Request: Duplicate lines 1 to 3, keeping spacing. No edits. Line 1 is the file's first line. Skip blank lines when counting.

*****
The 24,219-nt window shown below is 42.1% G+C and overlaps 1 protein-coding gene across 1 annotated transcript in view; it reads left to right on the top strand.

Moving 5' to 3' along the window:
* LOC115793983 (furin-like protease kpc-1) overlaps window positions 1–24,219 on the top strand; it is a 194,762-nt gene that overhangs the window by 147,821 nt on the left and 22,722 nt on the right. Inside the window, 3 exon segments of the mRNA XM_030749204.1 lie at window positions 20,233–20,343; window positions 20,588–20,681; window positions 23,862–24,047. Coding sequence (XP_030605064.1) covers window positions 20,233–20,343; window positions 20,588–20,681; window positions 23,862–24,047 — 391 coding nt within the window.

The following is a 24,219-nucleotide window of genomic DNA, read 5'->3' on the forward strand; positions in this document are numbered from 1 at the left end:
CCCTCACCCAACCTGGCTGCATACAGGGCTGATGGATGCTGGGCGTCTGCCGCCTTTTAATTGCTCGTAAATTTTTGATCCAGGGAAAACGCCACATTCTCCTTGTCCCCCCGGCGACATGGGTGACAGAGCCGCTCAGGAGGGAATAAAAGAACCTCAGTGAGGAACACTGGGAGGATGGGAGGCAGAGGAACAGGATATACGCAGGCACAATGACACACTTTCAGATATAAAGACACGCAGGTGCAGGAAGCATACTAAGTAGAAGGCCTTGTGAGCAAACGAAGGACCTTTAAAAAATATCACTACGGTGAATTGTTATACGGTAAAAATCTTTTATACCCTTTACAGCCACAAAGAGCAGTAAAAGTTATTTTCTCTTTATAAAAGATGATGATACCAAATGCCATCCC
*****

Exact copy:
The 24,219-nt window shown below is 42.1% G+C and overlaps 1 protein-coding gene across 1 annotated transcript in view; it reads left to right on the top strand.

Moving 5' to 3' along the window:
* LOC115793983 (furin-like protease kpc-1) overlaps window positions 1–24,219 on the top strand; it is a 194,762-nt gene that overhangs the window by 147,821 nt on the left and 22,722 nt on the right. Inside the window, 3 exon segments of the mRNA XM_030749204.1 lie at window positions 20,233–20,343; window positions 20,588–20,681; window positions 23,862–24,047. Coding sequence (XP_030605064.1) covers window positions 20,233–20,343; window positions 20,588–20,681; window positions 23,862–24,047 — 391 coding nt within the window.